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Regional directors anticipate big pay hike
Area directors on the Strathcona Regional District are set to give themselves a big raise…retroactive to the beginning of 2012.
The remuneration hike was okayed by the committee of the whole on Feb. 8, but has not been formally approved by the board as budget discussions continue.
Four area directors would see their annual base “salary” rise from $20,699 to $31,128. If approved, the wage hike would be retroactive to 2012. The directors include Brenda Leigh (Oyster Bay-Buttle Lake), Jim Abram (Quadra Island), Noba Anderson (Cortes Island) and Gerald Whalley (Kyuquot-Sayward Valley).
Pay for municipal directors from Campbell River and other areas will stay the same at $10,372, but would increase to $12,072 in 2015.
The one person who would take a pay hit is the board chair, Ted Lewis of Zeballos. The chair currently receives $33,145 in addition to his regular directors’ pay.
But under the proposed remuneration changes, his basic pay for chair would be reduced to $19,872.
The base remuneration does not cover additional earnings board members receive for attending meetings (up to $125 per meeting), travel costs and other expenses.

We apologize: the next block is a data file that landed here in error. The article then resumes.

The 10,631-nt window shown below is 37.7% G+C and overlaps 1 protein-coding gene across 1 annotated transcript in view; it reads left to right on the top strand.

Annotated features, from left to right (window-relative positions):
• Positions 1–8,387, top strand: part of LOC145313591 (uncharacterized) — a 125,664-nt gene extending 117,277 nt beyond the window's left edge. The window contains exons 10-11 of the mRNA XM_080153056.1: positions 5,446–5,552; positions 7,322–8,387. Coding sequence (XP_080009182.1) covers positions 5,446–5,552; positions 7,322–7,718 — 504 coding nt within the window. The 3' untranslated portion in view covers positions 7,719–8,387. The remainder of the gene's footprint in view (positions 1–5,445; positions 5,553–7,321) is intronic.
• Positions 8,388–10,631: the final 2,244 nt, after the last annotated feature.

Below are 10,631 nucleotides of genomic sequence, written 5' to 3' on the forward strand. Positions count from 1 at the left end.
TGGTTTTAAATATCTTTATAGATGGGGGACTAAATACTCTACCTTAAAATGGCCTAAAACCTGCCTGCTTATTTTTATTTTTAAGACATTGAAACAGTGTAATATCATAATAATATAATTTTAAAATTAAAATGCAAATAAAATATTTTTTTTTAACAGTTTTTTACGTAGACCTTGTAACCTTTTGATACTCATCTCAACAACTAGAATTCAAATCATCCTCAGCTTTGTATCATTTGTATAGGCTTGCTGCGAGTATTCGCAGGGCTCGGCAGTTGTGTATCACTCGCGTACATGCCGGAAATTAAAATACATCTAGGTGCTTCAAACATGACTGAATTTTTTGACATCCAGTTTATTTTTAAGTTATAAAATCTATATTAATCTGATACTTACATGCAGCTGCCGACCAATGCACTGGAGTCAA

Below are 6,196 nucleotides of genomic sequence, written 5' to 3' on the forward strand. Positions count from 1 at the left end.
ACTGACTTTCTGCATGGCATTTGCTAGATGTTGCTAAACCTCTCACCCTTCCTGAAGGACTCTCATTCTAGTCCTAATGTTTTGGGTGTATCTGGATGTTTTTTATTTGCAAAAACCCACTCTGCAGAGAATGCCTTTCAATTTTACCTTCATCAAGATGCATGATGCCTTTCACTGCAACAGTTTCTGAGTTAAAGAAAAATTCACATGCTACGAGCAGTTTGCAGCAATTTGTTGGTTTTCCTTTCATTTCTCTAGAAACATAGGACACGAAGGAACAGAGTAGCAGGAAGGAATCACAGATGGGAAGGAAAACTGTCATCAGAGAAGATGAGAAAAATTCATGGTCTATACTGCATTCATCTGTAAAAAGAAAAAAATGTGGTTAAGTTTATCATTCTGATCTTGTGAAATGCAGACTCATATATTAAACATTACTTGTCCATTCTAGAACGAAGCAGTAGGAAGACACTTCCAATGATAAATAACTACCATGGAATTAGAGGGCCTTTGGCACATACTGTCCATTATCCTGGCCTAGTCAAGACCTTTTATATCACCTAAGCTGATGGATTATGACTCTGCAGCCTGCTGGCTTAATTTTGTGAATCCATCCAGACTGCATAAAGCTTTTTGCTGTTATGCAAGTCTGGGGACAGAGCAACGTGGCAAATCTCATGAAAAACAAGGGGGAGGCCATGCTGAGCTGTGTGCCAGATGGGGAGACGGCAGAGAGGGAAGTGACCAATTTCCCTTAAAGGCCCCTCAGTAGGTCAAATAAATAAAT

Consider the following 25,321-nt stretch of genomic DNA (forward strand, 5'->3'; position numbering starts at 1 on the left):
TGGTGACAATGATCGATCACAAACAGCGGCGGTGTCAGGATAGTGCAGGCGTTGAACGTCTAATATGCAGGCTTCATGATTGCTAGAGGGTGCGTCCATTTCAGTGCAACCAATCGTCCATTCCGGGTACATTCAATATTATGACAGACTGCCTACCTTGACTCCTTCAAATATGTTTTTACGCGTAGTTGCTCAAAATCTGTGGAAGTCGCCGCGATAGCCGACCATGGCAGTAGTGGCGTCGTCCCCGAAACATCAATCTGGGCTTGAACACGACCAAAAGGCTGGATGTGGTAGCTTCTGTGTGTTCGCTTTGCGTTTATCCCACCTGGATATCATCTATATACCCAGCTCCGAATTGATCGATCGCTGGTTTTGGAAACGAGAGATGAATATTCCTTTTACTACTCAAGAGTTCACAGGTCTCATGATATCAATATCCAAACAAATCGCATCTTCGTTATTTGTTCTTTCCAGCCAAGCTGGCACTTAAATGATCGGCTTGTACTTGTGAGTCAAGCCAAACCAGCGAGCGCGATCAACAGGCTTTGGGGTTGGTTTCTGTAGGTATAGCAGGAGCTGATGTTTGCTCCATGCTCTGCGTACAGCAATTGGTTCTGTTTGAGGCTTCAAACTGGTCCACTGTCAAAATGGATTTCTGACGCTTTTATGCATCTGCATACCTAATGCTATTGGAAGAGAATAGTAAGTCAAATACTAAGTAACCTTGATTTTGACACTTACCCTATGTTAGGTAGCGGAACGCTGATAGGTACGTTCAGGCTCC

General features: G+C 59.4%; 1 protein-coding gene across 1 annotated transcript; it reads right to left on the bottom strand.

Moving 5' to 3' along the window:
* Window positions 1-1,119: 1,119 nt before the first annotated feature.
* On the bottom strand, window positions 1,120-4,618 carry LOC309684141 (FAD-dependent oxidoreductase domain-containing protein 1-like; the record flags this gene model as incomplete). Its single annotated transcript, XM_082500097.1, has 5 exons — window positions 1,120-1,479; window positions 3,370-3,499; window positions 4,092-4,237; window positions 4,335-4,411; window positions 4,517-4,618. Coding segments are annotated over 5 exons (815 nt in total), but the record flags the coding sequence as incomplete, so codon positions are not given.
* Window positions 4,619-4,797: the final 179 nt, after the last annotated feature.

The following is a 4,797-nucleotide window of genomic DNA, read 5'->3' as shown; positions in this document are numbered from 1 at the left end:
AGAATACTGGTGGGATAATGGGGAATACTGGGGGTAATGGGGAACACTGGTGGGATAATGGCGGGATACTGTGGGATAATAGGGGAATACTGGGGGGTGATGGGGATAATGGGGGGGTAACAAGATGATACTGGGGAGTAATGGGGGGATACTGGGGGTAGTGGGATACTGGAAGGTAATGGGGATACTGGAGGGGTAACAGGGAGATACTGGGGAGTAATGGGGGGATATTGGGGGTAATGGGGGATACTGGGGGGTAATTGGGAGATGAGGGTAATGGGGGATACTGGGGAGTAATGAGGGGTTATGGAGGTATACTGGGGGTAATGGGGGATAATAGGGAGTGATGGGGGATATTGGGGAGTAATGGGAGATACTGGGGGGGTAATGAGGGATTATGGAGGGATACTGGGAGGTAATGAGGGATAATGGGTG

According to the regional district’s 2011 financial statement, these area directors received the following in remuneration and expenses: Craig Anderson, Gold River, $49,062; Jim Abram, Quadra Island, $32,477; Gerald Whalley, Kyuquot, $28,348; Noba Anderson, Cortes Island, $$27,615; and Brenda Leigh, Oyster Bay-Buttle Lake, $27,493.
By comparison, Campbell River representatives Claire Moglove and Mary Storry received $14,618 and $13,643 respectively. They also receive a base remuneration of $16,850 from the City of Campbell River.
The last time regional directors’ remuneration was reviewed was in 2006. The current review has been going on for more than a year and in January, the board adopted a consultant’s report from Lamb & Associates of Nanaimo.
The human resources consultant recommended the board adopt the pay rates for the Central Kootenay Regional District, which has the highest rates in the province.
In its report, the consultants noted that, “electoral area directors are not receiving sufficient remuneration for the board functions performed and for the time they spend performing these functions.”
They added that the new pay rates, “address concerns made by the electoral directors that they are considerably underpaid.”